EXAMPLE 2

As a comparative example to Example 1, Example 1 was repeated several times without adding phenols to the reaction mixture. The average induction time for these examples was 20 minutes. The products contained 1 to 2% polyethylene glycol and had a pour point ranging from 60° to 65° F. Unreacted free alcohol was 1.3 weight percent.

EXAMPLE 3

A reaction exactly as described in Example 1 was carried out with the exception that phenol was replaced by orthocresol (0.35 grams) and in a second experiment nonyl phenol (0.90 grams). In each case the induction period was 2 minutes. The products contained 0.6% polyethylene glycol and had 60° F. pour points.

EXAMPLE 4

An experiment was carried out exactly as described in Example 1 except that barium hydroxide.H2 O was replaced by calcium hydroxide (0.3 grams). No reaction occurred. At this point, 0.5 grams of phenol was added to the reaction mixture. At the end of 2 hours no ethoxylation had occurred.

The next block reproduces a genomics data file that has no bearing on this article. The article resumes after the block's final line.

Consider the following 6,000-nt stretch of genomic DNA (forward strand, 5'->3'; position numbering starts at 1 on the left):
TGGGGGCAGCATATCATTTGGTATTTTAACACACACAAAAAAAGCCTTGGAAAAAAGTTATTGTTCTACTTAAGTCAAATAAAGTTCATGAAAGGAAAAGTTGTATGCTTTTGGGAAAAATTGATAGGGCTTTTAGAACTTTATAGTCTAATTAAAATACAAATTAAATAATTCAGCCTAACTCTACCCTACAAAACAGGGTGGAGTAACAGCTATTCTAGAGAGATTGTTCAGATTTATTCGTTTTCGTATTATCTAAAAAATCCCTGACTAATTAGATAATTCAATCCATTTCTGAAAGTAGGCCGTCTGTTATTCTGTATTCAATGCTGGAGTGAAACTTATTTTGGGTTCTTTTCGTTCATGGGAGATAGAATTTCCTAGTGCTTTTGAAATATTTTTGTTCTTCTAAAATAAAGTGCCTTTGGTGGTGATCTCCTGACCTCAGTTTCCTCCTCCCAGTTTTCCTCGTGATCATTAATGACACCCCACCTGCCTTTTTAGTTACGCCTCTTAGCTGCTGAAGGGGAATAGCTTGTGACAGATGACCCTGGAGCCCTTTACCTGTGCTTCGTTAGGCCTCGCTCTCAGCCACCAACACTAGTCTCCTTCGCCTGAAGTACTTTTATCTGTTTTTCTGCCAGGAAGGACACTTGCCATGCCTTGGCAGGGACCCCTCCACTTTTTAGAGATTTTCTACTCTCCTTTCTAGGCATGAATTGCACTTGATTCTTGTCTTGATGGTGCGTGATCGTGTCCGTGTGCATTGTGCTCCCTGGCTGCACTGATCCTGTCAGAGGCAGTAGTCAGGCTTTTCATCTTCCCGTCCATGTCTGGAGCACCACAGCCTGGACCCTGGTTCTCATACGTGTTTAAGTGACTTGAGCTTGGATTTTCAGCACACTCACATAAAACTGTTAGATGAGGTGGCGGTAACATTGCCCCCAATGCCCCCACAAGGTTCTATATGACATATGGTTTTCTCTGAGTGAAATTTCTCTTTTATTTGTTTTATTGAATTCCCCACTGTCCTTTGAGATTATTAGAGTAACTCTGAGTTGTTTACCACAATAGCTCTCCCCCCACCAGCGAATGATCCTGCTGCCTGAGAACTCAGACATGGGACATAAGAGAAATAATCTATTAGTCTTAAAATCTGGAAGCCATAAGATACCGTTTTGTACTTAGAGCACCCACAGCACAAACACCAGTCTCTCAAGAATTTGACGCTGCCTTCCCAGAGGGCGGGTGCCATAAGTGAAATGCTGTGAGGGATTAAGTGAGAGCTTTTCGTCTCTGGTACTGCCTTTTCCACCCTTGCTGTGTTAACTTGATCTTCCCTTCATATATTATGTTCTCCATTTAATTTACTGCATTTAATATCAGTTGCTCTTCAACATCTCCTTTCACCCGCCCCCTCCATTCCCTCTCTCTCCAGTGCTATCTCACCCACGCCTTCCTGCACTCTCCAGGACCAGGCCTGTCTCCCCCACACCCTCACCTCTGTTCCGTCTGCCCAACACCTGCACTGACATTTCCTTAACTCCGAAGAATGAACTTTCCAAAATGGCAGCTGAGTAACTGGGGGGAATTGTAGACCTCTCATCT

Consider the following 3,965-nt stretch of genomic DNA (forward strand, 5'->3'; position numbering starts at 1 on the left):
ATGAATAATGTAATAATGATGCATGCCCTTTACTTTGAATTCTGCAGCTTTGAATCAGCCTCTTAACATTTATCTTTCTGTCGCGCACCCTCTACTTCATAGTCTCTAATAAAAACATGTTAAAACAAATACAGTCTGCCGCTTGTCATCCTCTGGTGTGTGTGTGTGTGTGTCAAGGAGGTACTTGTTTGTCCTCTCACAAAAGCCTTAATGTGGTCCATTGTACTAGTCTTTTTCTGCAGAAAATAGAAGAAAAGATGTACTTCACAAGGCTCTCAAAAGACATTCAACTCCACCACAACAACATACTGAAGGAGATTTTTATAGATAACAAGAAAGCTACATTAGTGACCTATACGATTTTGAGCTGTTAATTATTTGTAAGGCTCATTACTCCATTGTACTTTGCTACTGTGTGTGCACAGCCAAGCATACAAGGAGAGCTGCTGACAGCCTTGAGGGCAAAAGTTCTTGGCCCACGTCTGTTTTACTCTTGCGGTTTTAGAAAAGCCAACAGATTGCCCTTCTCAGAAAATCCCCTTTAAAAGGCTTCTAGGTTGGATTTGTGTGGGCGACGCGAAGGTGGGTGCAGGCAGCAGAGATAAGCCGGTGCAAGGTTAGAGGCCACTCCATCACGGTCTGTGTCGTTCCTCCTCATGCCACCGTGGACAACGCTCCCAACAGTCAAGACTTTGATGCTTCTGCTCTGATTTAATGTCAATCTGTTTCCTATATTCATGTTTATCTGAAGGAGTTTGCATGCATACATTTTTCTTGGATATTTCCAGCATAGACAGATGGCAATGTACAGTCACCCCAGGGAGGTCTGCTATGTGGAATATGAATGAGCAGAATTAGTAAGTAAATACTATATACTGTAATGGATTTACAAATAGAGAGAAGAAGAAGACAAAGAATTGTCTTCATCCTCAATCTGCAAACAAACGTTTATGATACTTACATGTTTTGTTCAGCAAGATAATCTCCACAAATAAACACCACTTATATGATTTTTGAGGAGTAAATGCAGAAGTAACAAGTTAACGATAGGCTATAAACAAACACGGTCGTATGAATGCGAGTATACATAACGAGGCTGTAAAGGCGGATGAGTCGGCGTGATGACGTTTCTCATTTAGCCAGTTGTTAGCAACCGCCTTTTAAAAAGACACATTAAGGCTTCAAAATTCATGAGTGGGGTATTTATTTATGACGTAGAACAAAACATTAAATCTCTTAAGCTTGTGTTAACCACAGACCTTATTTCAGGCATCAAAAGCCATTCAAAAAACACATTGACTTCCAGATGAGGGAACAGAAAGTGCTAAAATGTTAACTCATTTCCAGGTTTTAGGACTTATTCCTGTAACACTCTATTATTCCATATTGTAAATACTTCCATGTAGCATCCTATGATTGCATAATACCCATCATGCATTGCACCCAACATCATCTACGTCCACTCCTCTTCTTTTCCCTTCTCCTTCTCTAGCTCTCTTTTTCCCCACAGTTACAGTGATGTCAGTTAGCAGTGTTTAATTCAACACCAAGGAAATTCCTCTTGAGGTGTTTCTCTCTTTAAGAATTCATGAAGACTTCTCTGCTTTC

EXAMPLE 5

Several experiments were carried out as described in Example 1 except that the reaction temperature was 150° C. and the amount of phenol added was varied from 0.1 g to 0.5 g. FIG. 1 graphically illustrates the results of these experiments, where the reaction induction period is reduced from more than 80 minutes to less than 20 minutes. In all figures, the vertical axis represents the total grams of ethylene oxide (EO) reacted, and the horizontal axis shows the reaction time in minutes. The reduction in induction period is readily apparent in FIG. 1.

EXAMPLE 6

Example 5 was repeated using Alfol 1618 alcohol (trademark of and sold by Continental Oil Co.) and 0.5 grams phenol was added. FIG. 2, presented in the same fashion as FIG. 1, shows the reduced induction time before ethoxylation begins.